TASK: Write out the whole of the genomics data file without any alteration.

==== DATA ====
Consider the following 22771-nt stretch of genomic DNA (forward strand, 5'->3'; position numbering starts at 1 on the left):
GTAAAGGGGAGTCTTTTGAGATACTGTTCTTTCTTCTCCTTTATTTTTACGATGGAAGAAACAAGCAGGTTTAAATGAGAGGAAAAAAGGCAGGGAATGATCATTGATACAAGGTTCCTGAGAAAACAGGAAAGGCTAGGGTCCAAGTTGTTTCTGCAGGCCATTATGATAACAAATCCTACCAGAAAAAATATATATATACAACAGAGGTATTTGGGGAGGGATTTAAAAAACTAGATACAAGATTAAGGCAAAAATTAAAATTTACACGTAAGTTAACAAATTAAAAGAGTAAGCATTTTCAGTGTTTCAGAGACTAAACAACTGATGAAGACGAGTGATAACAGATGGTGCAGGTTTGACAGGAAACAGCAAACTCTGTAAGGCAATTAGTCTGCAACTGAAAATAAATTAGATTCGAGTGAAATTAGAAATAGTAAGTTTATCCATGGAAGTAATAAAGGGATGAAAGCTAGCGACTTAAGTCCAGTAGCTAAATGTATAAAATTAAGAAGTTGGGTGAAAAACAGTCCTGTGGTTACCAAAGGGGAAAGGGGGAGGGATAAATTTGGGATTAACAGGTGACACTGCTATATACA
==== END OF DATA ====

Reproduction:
Consider the following 22771-nt stretch of genomic DNA (forward strand, 5'->3'; position numbering starts at 1 on the left):
GTAAAGGGGAGTCTTTTGAGATACTGTTCTTTCTTCTCCTTTATTTTTACGATGGAAGAAACAAGCAGGTTTAAATGAGAGGAAAAAAGGCAGGGAATGATCATTGATACAAGGTTCCTGAGAAAACAGGAAAGGCTAGGGTCCAAGTTGTTTCTGCAGGCCATTATGATAACAAATCCTACCAGAAAAAATATATATATACAACAGAGGTATTTGGGGAGGGATTTAAAAAACTAGATACAAGATTAAGGCAAAAATTAAAATTTACACGTAAGTTAACAAATTAAAAGAGTAAGCATTTTCAGTGTTTCAGAGACTAAACAACTGATGAAGACGAGTGATAACAGATGGTGCAGGTTTGACAGGAAACAGCAAACTCTGTAAGGCAATTAGTCTGCAACTGAAAATAAATTAGATTCGAGTGAAATTAGAAATAGTAAGTTTATCCATGGAAGTAATAAAGGGATGAAAGCTAGCGACTTAAGTCCAGTAGCTAAATGTATAAAATTAAGAAGTTGGGTGAAAAACAGTCCTGTGGTTACCAAAGGGGAAAGGGGGAGGGATAAATTTGGGATTAACAGGTGACACTGCTATATACA